YouTube content creators have been asking Google, the parent company of YouTube, exactly what sort of videos are not eligible for monetization. For the longest the YouTube team were mum, only referring to a nebulous guideline of content that could be voided of ads. Well, as of June 1st 2017, the YouTube team finally updated their guidelines to explain what sort of videos will get demonetized or what sort of videos won’t be eligible for monetization from advertisers.
Censored Gaming posted a tweet linking to the blog post that gets straight to the point. They outline three specific categorizes of what will result in your video becoming ineligible for monetization. This is part of YouTube’s efforts to court back advertisers after a smear campaign by the Wall Street Journal attempted to get advertisers to pull out of supporting YouTubers by painting PewDiePie as a white supremacist Nazi.
YouTube outlined the different kinds of videos that ads won’t be appearing on, thus prohibiting said videos from being monetized. So, first up is hateful content, which they describe as the following…
“Hateful content: Content that promotes discrimination or disparages or humiliates an individual or group of people on the basis of the individual’s or group’s race, ethnicity, or ethnic origin, nationality, religion, disability, age, veteran status, sexual orientation, gender identity, or other characteristic associated with systematic discrimination or marginalization.”
They mention that this may not cover all categories of videos, but generally speaking if your video content contains humiliating, disparaging or discriminating content, be prepared to be demonetized. Also keep in mind that this applies to anti-SJW videos making disparaging, inflammatory or denigrating comments toward topics including gender politics or identity politics.
The next topic involves utilizing family friendly imagery for the purpose of a video that contains hateful, sexual, vile or inappropriate content. They state…
“Inappropriate use of family entertainment characters: Content that depicts family entertainment characters engaged in violent, sexual, vile, or otherwise inappropriate behavior, even if done for comedic or satirical purposes.”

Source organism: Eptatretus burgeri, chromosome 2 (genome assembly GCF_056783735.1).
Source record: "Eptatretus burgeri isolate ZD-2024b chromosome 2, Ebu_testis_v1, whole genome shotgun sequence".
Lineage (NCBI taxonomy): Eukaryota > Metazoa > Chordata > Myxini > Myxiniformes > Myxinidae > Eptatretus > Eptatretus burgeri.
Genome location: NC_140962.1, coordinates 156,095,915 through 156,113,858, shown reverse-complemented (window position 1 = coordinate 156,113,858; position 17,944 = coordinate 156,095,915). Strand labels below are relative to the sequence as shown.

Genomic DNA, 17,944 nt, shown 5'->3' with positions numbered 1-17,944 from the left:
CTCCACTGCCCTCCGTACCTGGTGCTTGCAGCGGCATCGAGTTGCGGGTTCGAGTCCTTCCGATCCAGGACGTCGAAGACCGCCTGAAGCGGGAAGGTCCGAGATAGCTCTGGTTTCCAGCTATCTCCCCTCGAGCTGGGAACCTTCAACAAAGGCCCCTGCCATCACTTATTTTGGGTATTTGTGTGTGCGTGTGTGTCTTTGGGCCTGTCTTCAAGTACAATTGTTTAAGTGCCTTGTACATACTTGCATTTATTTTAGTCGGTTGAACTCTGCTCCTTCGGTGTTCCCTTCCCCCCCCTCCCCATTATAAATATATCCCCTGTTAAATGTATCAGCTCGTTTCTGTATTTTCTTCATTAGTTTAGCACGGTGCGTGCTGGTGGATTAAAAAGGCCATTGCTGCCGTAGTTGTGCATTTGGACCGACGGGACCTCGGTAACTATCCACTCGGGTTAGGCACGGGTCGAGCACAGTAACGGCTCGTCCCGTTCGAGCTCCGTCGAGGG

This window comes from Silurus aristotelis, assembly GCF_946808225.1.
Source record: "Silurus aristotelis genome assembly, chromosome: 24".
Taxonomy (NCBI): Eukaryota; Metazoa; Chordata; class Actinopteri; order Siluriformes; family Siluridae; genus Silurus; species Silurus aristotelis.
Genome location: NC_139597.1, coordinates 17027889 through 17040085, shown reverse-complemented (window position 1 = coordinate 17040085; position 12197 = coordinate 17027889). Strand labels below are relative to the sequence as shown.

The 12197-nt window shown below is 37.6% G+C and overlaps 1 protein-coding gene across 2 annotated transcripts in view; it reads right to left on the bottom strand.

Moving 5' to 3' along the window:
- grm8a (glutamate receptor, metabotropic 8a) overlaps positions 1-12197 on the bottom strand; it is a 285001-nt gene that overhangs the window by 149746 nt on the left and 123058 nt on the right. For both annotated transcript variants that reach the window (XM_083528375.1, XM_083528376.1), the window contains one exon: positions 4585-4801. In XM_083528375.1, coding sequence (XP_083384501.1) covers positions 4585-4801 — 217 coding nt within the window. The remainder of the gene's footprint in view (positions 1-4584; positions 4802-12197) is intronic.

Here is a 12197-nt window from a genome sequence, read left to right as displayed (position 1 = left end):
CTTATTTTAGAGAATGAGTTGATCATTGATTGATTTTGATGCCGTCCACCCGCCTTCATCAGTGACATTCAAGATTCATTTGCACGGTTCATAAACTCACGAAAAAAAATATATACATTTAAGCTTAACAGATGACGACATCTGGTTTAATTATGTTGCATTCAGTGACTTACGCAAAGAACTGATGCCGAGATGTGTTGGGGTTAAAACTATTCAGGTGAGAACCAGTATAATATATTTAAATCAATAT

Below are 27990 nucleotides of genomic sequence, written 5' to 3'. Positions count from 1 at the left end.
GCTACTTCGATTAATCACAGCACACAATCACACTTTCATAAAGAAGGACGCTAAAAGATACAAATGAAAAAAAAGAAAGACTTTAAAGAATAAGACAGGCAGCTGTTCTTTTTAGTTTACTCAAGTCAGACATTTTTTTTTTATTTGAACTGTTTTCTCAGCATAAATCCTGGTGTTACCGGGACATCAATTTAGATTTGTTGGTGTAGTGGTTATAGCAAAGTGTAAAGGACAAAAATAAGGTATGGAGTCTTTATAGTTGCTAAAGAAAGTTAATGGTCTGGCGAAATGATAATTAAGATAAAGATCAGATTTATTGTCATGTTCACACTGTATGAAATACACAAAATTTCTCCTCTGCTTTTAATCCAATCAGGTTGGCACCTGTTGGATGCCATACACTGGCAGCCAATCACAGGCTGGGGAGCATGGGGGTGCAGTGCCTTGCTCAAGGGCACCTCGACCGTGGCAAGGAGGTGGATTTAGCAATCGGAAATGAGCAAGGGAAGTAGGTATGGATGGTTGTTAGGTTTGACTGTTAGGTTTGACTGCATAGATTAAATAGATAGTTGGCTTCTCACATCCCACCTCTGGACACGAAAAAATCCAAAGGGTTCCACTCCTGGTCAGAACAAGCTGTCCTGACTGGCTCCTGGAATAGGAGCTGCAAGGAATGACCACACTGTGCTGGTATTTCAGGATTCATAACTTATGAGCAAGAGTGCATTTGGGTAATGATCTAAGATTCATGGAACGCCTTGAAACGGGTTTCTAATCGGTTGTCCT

What this means is that making fun of something even for satirical or comedic purposes – as part of a sketch show or as a prank video – if it contains vile or inappropriate behavior or imagery of family entertainment characters, your video will be demonetized.
Last but most important is the biggest rule change of them all: inflammatory content.
They state that your video can’t be monetized if it contains the following…
”Incendiary and demeaning content: Content that is gratuitously incendiary, inflammatory, or demeaning. For example, video content that uses gratuitously disrespectful language that shames or insults an individual or group.”
That last sentence is especially important, because it means that anti-SJW videos that roll out a lot of profanity toward the authoritarian, censorship-heavy group will likely be demonetized or ineligible for monetization from advertisers.
According to the YouTube/Google team, this is all done to meet the standards put forward by their advertising partners following the PewDiePie incident, in which they state…
“We recognize there is still more work to do. We know we have to improve our communications to you, our creators. We also need to meet our commitment to our advertisers by ensuring their ads only appear against the content they think is suitable for their brands.”
According to Ad Age Google lost millions, and millions, and millions of dollars as advertisers pulled out of supporting the platform following the fear-mongering set ablaze by the Wall Street Journal and other outlets who peddled a narrative about YouTube being a home for Nazism, led by none other than PewDiePie. It seemed too bizarre to be true, but advertisers bought into the narrative hook, line and sinker because they didn’t think the media would lie.
Before the PewDiePie incident, back in December of 2016 YouTube had mentioned that they would be working with Facebook and Twitter to censor certain kinds of content, and this included removing videos and demonetizing content creators focused on talking about PizzaGate. Before the targeted censorship took place, however, YouTube began a systematic process of demonetizing certain videos, but they were extremely reticent about the methodology they were using. Well, after the June 1st update, we now know exactly what the criteria is to get caught between YouTube’s cross-hairs.
At this point it means that a lot of content creators will have to face off against the chilling effect of covering only certain topics and only in certain ways, otherwise there’s no money in creating content.
It will be interesting to see how this affects the once highly popular anti-SJW community that was on a stark rise before YouTube began implementing all sorts of measures to curb discussions, and content aimed at disparaging the SJW community.
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